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Public outreach program overview  city financial situation   update for public 10-17-13
 

Public outreach program overview city financial situation update for public 10-17-13

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  • 60% - Police and Fire11% - Public Works14% - Recreation, Parks & Library15% - Administration
  • So from the previous slide we saw that 41.3 Million GF revenues comes from taxes.If we look at this revenues by sources to further drill down to identify where the revenues are generated we identify businesses and consumers. 61% or $25.6 million is generated by the business sector ---through BLT Property Tax and UUT39% is generated by consumers which includes the residential property tax of 2% or 1.2 millionSo here we see that although when we look at revenues by type it appears that we have equally proportioned pieces but upon analysis we see that 2/3rds of the GF taxes come from the business sector. And to further drill down we receive 1/3 or $14M from the top 10 businesses in the City.This analysis exposes risks inherent in our revenue model. The City is heavily dependent on the revenues generated from the business sector.
  • This overreliance on the business sector creates volatility and risk in core revenues. ONE BUSINESS LEAVES, WE’RE BACK TO SQUARE ONE.
  • The Green line track revenues, net of transfers and the Red line tracks total expenditures. History: From 1999 through 2002, the city was able to report annual surpluses, which amounted to about $24 million; even after earmarking funds for capital and infrastructure projects, such as Douglass and Fire Station #2.The surpluses were banked and subsequently transferred to the Economic Uncertainty Fund. As we move further to the center of this graph, the section in green highlights the years of ongoing deficits. Of significance to note, in FY 07/08, we made our first OPEB payment which increased expenditures by $2.4 million. In that same year, we recorded a $4 million investment loss. 2009 was the second year of the downturn in the economy, losing approximately $2.4 million from the decrease in the price of natural gas; In that year, the price of natural gas dropped by more than 60%. The city had to rely on almost $5 million in transfers from other funds. Fortunately, the Economic Uncertainty Fund had a healthy balance accumulated in previous years. The Workers’ Comp and General Liability funds also contributed one-time monies from accumulated reserves.In 2010, the City’s Sales Tax decreased by $2.6 million from the year before, in addition to a $1.2 million loss in franchise tax, which is indexed on the price of natural gas, as well as a slowdown in building and the results in plan check fees. In this year, the General fund relied on $7.7 million in transfers from other funds, including the Economic Uncertainty and Equipment Replacement to reduce the deficit. The City also responded to the reduction in revenues by implementing cost-cutting measures. In the adopted budget, $2 million in reductions in personnel and discretionary spending were identified. By year-end, the reductions had reached $5 million through employee concessions, golden handshakes (and freezing 34 vacant positions). Equipment Replacement costs were also deferred this year, which enabled us to save approx. $1.4 million.2011 saw a slight recovery in revenues; yet not enough to meet current expenditures. The City pulled $2.1 million from the Equipment Replacement fund to help balance the budget; Also, employees gave back 12.83% in salary and benefit concessions, which totalled approximately $3.4 million. Lastly, an additional 16 vacant positions were frozen, which enabled the City to save approx $1.7 million. 2012 started looking a bit better for the City, and we were able to book $3.3 million in additional revenues. Despite that, the City tried to contain its costs by reducing its staffing an additional 12 positions, bringing FTE’s down from 318 in 2008 to 256 by the end of the year. The City also asked employees to concede 3% of salaries towards pension contributions.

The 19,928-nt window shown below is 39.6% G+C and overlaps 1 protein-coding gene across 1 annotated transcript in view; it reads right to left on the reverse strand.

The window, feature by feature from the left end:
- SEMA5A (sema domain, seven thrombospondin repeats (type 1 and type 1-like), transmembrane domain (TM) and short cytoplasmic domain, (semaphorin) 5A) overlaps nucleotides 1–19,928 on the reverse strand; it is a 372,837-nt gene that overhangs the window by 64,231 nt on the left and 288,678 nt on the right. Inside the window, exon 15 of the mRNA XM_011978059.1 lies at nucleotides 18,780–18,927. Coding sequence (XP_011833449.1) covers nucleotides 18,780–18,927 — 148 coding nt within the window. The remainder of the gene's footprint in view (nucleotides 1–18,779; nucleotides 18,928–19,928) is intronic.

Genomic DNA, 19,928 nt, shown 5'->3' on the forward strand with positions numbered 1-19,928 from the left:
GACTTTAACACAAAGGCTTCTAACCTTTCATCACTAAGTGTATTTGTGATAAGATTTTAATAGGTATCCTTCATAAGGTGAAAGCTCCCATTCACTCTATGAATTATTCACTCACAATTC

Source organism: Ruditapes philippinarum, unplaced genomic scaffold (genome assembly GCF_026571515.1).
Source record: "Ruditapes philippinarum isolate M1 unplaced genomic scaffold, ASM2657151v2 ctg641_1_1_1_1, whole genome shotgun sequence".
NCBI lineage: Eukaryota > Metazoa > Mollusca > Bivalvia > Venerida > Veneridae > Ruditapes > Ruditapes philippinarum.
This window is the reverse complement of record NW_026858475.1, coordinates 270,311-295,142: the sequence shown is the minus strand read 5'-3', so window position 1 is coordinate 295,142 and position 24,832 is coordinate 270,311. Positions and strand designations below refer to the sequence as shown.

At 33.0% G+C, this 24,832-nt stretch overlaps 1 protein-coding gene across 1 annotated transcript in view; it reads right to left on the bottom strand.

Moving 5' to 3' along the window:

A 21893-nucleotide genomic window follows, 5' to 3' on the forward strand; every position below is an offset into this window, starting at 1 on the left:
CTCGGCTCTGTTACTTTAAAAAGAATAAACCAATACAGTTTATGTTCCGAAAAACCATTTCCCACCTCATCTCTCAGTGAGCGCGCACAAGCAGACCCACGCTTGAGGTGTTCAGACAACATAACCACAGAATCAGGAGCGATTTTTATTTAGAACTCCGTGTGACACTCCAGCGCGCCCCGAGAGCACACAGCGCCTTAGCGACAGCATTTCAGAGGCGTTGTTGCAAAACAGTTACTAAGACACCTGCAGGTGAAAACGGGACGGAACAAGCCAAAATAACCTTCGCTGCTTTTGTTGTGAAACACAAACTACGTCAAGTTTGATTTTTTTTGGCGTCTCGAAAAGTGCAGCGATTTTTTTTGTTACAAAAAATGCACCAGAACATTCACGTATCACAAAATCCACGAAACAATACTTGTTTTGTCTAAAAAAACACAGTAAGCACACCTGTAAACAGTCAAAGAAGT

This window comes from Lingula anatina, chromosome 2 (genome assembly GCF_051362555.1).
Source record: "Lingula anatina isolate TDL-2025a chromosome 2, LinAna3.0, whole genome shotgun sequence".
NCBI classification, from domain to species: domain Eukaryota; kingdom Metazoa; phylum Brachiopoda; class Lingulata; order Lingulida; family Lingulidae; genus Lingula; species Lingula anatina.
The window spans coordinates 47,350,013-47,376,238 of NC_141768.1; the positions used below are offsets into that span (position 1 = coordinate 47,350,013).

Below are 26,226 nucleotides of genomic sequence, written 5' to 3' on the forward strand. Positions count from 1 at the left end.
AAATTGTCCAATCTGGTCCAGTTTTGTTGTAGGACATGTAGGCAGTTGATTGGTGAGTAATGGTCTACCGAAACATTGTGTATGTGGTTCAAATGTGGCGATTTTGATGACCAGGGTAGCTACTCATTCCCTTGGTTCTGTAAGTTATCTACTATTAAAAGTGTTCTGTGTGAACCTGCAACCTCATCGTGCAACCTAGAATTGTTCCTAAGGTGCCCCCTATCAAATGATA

• The Green line track revenues, net of transfers and the Red line tracks total expenditures. History: From 1999 through 2002, the city was able to report annual surpluses, which amounted to about $24 million; even after earmarking funds for capital and infrastructure projects, such as Douglass and Fire Station #2.The surpluses were banked and subsequently transferred to the Economic Uncertainty Fund. As we move further to the center of this graph, the section in green highlights the years of ongoing deficits. Of significance to note, in FY 07/08, we made our first OPEB payment which increased expenditures by $2.4 million. In that same year, we recorded a $4 million investment loss. 2009 was the second year of the downturn in the economy, losing approximately $2.4 million from the decrease in the price of natural gas; In that year, the price of natural gas dropped by more than 60%. The city had to rely on almost $5 million in transfers from other funds. Fortunately, the Economic Uncertainty Fund had a healthy balance accumulated in previous years. The Workers’ Comp and General Liability funds also contributed one-time monies from accumulated reserves.In 2010, the City’s Sales Tax decreased by $2.6 million from the year before, in addition to a $1.2 million loss in franchise tax, which is indexed on the price of natural gas, as well as a slowdown in building and the results in plan check fees. In this year, the General fund relied on $7.7 million in transfers from other funds, including the Economic Uncertainty and Equipment Replacement to reduce the deficit. The City also responded to the reduction in revenues by implementing cost-cutting measures. In the adopted budget, $2 million in reductions in personnel and discretionary spending were identified. By year-end, the reductions had reached $5 million through employee concessions, golden handshakes (and freezing 34 vacant positions). Equipment Replacement costs were also deferred this year, which enabled us to save approx. $1.4 million.2011 saw a slight recovery in revenues; yet not enough to meet current expenditures. The City pulled $2.1 million from the Equipment Replacement fund to help balance the budget; Also, employees gave back 12.83% in salary and benefit concessions, which totalled approximately $3.4 million. Lastly, an additional 16 vacant positions were frozen, which enabled the City to save approx $1.7 million. 2012 started looking a bit better for the City, and we were able to book $3.3 million in additional revenues. Despite that, the City tried to contain its costs by reducing its staffing an additional 12 positions, bringing FTE’s down from 318 in 2008 to 256 by the end of the year. The City also asked employees to concede 3% of salaries towards pension contributions.